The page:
Downregulation of miR-185 is a common pathogenic event in 22q11.2 deletion syndrome-related and idiopathic schizophrenia


Sabaie H., Gharesouran J., Asadi M. R. , Farhang S., Ahangar N. K. , Brand S., ...More

METABOLIC BRAIN DISEASE, 2022 (Peer-Reviewed Journal) identifier identifier identifier

  • Publication Type: Article / Article
  • Publication Date: 2022
  • Doi Number: 10.1007/s11011-022-00918-5
  • Journal Name: METABOLIC BRAIN DISEASE
  • Journal Indexes: Science Citation Index Expanded, Scopus, Academic Search Premier, Agricultural & Environmental Science Database, BIOSIS, EMBASE, MEDLINE
  • Keywords: 22q11, 2 deletion syndrome, CKAMP59, miR-185, Schizophrenia, SHISA7, LOW-COPY REPEATS, SYNAPTIC PLASTICITY, PREFRONTAL CORTEX, EXPRESSION, RECEPTORS, MEDIATE, HUMANS, GENES, CELLS

Abstract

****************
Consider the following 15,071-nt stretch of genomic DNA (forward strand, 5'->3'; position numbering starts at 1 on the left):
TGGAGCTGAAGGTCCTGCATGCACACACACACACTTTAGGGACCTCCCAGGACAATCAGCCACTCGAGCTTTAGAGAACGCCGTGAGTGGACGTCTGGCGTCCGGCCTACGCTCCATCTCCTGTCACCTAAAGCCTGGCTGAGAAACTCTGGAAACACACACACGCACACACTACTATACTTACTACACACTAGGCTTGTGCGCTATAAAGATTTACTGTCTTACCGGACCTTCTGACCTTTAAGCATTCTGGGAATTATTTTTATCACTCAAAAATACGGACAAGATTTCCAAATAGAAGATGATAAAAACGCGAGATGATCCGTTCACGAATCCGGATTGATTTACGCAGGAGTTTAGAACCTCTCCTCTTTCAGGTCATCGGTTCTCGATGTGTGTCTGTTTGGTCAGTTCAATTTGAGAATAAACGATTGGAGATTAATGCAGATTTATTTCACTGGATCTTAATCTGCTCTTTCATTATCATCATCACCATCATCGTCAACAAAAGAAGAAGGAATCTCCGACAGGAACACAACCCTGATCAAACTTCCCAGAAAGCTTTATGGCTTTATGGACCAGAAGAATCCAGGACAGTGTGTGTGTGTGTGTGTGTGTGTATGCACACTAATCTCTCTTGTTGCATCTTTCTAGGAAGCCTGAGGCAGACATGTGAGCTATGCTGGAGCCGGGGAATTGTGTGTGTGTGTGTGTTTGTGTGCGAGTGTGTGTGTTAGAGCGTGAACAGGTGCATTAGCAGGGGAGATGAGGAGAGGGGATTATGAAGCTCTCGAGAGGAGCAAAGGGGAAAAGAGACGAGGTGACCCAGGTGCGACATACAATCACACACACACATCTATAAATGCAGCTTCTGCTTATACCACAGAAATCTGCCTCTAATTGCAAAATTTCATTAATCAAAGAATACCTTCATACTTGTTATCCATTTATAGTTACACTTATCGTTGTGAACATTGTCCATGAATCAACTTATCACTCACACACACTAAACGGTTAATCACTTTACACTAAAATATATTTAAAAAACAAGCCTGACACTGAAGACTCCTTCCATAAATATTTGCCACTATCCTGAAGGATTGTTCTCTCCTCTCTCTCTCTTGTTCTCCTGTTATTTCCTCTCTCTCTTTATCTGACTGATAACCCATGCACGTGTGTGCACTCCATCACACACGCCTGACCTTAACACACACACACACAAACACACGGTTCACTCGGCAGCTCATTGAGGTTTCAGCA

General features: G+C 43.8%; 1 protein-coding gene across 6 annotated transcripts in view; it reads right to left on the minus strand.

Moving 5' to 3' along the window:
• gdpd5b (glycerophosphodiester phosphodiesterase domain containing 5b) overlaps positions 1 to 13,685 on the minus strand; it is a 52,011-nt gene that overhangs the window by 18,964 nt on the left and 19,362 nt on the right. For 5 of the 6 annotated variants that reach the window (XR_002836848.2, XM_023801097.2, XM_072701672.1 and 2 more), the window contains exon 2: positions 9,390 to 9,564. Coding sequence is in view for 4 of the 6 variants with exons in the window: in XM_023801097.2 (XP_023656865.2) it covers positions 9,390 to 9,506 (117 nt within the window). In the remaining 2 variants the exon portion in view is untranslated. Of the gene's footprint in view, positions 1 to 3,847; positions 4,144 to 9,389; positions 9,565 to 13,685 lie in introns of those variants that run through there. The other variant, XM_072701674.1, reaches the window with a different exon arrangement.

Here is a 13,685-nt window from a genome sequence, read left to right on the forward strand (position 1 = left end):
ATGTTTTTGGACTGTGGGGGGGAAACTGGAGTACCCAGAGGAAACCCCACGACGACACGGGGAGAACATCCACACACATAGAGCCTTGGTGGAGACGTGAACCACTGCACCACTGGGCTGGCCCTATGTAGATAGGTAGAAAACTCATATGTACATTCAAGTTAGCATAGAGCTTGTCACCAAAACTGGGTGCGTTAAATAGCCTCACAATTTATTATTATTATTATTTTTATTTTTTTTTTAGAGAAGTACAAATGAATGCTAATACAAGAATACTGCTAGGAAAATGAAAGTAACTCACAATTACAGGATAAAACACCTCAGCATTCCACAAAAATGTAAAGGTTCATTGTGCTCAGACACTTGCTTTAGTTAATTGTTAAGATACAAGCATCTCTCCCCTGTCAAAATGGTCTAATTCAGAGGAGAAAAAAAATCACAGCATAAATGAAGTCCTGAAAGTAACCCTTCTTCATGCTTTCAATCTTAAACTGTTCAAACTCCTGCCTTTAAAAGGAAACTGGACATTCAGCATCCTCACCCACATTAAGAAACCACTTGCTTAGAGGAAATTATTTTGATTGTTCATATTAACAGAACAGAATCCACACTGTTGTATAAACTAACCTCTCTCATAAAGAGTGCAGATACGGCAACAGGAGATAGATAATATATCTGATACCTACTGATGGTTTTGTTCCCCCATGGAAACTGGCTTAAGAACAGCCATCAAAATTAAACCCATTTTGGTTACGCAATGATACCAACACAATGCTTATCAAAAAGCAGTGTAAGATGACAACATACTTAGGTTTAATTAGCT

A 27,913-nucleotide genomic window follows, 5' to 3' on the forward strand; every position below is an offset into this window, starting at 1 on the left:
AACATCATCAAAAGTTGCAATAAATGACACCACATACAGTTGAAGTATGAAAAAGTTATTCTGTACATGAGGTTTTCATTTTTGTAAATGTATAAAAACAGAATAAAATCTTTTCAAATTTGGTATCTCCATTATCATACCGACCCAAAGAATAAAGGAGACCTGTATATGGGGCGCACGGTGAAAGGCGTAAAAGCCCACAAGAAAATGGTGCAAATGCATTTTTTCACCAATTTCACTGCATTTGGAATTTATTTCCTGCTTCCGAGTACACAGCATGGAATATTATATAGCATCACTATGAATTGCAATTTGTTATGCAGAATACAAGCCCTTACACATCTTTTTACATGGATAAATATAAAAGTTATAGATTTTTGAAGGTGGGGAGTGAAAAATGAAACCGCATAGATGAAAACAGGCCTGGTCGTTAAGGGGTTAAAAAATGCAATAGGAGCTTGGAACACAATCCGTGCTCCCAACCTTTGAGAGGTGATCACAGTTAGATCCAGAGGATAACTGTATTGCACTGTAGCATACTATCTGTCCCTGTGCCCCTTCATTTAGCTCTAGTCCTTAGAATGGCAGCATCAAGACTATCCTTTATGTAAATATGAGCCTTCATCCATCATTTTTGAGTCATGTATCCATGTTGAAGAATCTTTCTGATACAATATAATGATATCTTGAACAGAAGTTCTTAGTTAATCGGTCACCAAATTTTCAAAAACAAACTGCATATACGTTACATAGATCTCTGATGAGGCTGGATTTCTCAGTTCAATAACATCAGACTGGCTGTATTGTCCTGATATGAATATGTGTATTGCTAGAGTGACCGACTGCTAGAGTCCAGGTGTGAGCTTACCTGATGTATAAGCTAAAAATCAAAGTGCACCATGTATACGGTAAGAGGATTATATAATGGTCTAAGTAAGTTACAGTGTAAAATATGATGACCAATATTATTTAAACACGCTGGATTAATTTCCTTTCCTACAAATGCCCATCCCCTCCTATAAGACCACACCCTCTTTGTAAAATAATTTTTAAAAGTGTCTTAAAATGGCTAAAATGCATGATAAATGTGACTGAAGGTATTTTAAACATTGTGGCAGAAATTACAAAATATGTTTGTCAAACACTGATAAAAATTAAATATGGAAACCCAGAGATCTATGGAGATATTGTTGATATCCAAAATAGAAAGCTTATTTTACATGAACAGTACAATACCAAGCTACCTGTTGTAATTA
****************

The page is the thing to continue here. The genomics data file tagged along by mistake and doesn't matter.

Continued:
Schizophrenia (SCZ) is known as a complicated mental disease with an unknown etiology. The microdeletion of 22q11.2 is the most potent genetic risk factor. Researchers are still trying to find which genes in the deletion region are linked to SCZ. MIR185, encoding microRNA (miR)-185, is present in the minimal 1.5 megabase deletion. Nonetheless, the miR-185 expression profile and its corresponding target genes in animal models and patients with 22q11.2 deletion syndrome (22q11.2DS) imply that more study is required about miR-185 and its corresponding downstream pathways within idiopathic SCZ. The expression of hsa-miR-185-5p and its corresponding target gene, shisa family member 7 (SHISA7), sometimes called CKAMP59, were evaluated in the peripheral blood (PB) samples of Iranian Azeri patients with idiopathic SCZ and healthy subjects, matched by gender and age as control groups by quantitative polymerase chain reaction (qPCR). Fifty SCZ patients (male/female: 22/28, age (mean +/- standard deviation (SD)): 35.9 +/- 5.6) and 50 matched healthy controls (male/female: 23/27, age (mean +/- SD): 34.7 +/- 5.4) were enrolled. The expression of hsa-miR-185-5p in the PB samples from subjects with idiopathic SCZ was substantially lower than in that of control groups (posterior beta = -0.985, adjusted P-value < 0.0001). There was also a difference within the expression profile between female and male subgroups (posterior beta = -0.86, adjusted P-value = 0.046 and posterior beta = -1.015, adjusted P-value = 0.004, in turn). Nevertheless, no significant difference was present in the expression level of CKAMP59 between PB samples from patients and control groups (adjusted P-value > 0.999). The analysis of the receiver operating characteristic (ROC) curve suggested that hsa-miR-185-5p may correctly distinguish subjects with idiopathic SCZ from healthy people (the area under curve (AUC) value: 0.722). Furthermore, there was a strong positive correlation between the expression pattern of the abovementioned genes in patients with SCZ and healthy subjects (r = 0.870, P < 0.001 and r = 0.812, P < 0.001, respectively), indicating that this miR works as an enhancer. More research is needed to determine if the hsa-miR-185-5p has an enhancer activity. In summary, this is the first research to highlight the expression of the miR-185 and CKAMP59 genes in the PB from subjects with idiopathic SCZ. Our findings suggest that gene expression alterations mediated by miR-185 may play a role in the pathogenesis of idiopathic and 22q11.2DS SCZ. It is worth noting that, despite a substantial and clear relationship between CKAMP59 and hsa-miR-185-5p, indicating an interactive network, their involvement in the development of SCZ should be reconsidered based on the whole blood sample since the changed expression level of CKAMP59 was not significant. Further research with greater sample sizes and particular leukocyte subsets can greatly make these results stronger.